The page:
Understanding Your Social Customers

Following on from my recent post, ‘Embracing Social Customer Service’, I want to offer a closer inspection of the ‘social customer’. The growth of social media platforms has been accompanied by the evolution of this new type of customer. An understanding of your social customers is an important step towards effective customer service on social media estates.

Social customers’ interactions with brands and businesses online are fundamentally different to those of traditional customers. They are often impulsive, driven by the emotion that the customer is experiencing at the time of posting.

A categorisation of the different types of social customer can help to effectively manage and engage in social customer service. This post identifies three of the most commonly seen types of social customer:

The Ranter

This customer is simply out there to complain. Most of the time, they are not seeking help, they are purely seeking attention from their friends or followers. They have had a negative experience of your brand or business and they want to warn others for this reason. Be wary of responding to this customer’s outbursts, as engagement is likely to escalate the situation. An attempt to convert may end in tears.

A word of warning: properly assess the situation if you are considering engagement. Check to see if the customer has any previous contact history logged in your systems.



The Attention Seeker

This customer wants your attention! So give them it, and fast. This customer has taken to social media because they are seeking an immediate response. It’s likely that they have been frustrated by your traditional customer service channels and they are now vocalising their problem on social media as a last resort. This may also be a modern customer who has previously used social media as a customer service platform – they have high expectations and expect your brand and business to deliver through social media. Don’t be frightened by this customer’s complaints, there is an opportunity for you to deliver great service and in turn create a brand advocate.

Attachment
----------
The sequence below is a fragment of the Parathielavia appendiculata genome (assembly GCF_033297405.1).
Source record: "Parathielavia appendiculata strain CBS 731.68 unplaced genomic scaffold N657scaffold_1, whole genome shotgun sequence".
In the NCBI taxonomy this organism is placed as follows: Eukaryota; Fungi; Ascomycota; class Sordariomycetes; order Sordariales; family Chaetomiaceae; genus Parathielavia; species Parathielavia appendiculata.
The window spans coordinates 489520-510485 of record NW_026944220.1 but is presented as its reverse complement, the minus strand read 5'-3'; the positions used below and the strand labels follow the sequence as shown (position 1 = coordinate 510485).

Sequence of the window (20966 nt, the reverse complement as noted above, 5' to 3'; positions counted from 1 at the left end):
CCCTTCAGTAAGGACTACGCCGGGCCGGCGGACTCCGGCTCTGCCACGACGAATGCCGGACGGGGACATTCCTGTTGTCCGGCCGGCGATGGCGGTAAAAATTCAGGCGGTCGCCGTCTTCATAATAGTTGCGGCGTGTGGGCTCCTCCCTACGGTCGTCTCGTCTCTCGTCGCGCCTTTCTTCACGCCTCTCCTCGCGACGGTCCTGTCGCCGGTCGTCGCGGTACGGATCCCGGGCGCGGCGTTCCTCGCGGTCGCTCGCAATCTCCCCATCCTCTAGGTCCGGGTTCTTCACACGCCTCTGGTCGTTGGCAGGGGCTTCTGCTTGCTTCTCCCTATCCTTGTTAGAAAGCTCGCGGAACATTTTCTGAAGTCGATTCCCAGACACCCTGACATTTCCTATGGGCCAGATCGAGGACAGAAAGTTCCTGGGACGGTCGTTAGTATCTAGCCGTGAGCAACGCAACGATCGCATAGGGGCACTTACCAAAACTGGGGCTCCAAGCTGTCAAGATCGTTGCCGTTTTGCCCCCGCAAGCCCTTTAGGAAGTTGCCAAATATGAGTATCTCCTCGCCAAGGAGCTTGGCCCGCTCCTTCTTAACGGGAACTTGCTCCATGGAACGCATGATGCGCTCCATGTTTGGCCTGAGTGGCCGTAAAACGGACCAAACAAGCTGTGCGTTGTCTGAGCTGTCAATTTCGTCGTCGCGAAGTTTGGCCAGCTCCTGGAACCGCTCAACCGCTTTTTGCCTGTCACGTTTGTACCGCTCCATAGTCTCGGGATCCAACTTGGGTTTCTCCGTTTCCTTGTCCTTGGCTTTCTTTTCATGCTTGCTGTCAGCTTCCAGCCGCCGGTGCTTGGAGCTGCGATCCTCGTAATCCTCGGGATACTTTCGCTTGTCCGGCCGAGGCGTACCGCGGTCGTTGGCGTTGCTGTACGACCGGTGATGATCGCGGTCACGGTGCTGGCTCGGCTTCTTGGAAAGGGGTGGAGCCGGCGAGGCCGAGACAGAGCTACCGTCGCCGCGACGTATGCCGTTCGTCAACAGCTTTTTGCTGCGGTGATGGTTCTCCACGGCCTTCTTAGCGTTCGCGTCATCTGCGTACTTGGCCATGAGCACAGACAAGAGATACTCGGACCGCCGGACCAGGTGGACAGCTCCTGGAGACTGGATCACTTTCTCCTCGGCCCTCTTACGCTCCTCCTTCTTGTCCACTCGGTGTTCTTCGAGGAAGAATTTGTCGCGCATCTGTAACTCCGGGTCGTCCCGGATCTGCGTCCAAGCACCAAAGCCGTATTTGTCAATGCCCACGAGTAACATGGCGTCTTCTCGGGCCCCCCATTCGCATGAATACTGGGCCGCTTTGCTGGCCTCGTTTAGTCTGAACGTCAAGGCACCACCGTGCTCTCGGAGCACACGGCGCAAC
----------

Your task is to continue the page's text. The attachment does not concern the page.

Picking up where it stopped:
It is essential to understand the difference between The Ranter and The Attention Seeker to avoid sticky situations.

The Promoter

Don’t worry, it’s not all bad. There is also a social customer who supports your brand or business and they use social media to let others know that they have been pleased with the product or service delivered. Be sure to say thank you to this customer for their kind words and think about potential opportunities to create a super-fan.




Take action and spend time understanding your social customers. Make sure that agents participating in social customer service, are also au fait with the different needs and motivations of customers who are vocal in the social space – it will result in more effective social customer service.

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